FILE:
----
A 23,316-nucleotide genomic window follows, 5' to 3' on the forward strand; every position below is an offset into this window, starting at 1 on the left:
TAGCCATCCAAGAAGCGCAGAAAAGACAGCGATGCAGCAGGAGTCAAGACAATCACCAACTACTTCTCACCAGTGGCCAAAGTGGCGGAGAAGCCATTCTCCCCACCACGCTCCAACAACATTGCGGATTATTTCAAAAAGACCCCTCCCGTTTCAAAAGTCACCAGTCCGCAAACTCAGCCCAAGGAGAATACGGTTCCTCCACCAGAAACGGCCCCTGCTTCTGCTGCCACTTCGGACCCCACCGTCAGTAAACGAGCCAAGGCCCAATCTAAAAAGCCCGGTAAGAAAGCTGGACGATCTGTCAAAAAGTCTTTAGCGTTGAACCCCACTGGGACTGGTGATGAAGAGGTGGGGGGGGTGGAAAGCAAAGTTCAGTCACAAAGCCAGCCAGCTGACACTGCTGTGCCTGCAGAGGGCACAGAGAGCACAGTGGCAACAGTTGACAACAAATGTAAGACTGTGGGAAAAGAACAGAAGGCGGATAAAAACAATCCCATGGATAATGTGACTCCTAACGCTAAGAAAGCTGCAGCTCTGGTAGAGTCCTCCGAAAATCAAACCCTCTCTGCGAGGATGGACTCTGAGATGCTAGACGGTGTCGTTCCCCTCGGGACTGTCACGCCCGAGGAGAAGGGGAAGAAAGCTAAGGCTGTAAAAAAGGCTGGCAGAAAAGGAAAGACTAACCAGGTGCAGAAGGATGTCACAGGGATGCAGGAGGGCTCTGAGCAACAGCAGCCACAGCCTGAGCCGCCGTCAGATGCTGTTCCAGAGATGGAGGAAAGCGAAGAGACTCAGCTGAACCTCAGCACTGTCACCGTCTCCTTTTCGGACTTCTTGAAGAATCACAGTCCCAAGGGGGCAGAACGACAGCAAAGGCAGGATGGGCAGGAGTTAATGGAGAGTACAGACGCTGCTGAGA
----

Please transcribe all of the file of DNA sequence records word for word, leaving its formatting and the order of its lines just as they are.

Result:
A 23,316-nucleotide genomic window follows, 5' to 3' on the forward strand; every position below is an offset into this window, starting at 1 on the left:
TAGCCATCCAAGAAGCGCAGAAAAGACAGCGATGCAGCAGGAGTCAAGACAATCACCAACTACTTCTCACCAGTGGCCAAAGTGGCGGAGAAGCCATTCTCCCCACCACGCTCCAACAACATTGCGGATTATTTCAAAAAGACCCCTCCCGTTTCAAAAGTCACCAGTCCGCAAACTCAGCCCAAGGAGAATACGGTTCCTCCACCAGAAACGGCCCCTGCTTCTGCTGCCACTTCGGACCCCACCGTCAGTAAACGAGCCAAGGCCCAATCTAAAAAGCCCGGTAAGAAAGCTGGACGATCTGTCAAAAAGTCTTTAGCGTTGAACCCCACTGGGACTGGTGATGAAGAGGTGGGGGGGGTGGAAAGCAAAGTTCAGTCACAAAGCCAGCCAGCTGACACTGCTGTGCCTGCAGAGGGCACAGAGAGCACAGTGGCAACAGTTGACAACAAATGTAAGACTGTGGGAAAAGAACAGAAGGCGGATAAAAACAATCCCATGGATAATGTGACTCCTAACGCTAAGAAAGCTGCAGCTCTGGTAGAGTCCTCCGAAAATCAAACCCTCTCTGCGAGGATGGACTCTGAGATGCTAGACGGTGTCGTTCCCCTCGGGACTGTCACGCCCGAGGAGAAGGGGAAGAAAGCTAAGGCTGTAAAAAAGGCTGGCAGAAAAGGAAAGACTAACCAGGTGCAGAAGGATGTCACAGGGATGCAGGAGGGCTCTGAGCAACAGCAGCCACAGCCTGAGCCGCCGTCAGATGCTGTTCCAGAGATGGAGGAAAGCGAAGAGACTCAGCTGAACCTCAGCACTGTCACCGTCTCCTTTTCGGACTTCTTGAAGAATCACAGTCCCAAGGGGGCAGAACGACAGCAAAGGCAGGATGGGCAGGAGTTAATGGAGAGTACAGACGCTGCTGAGA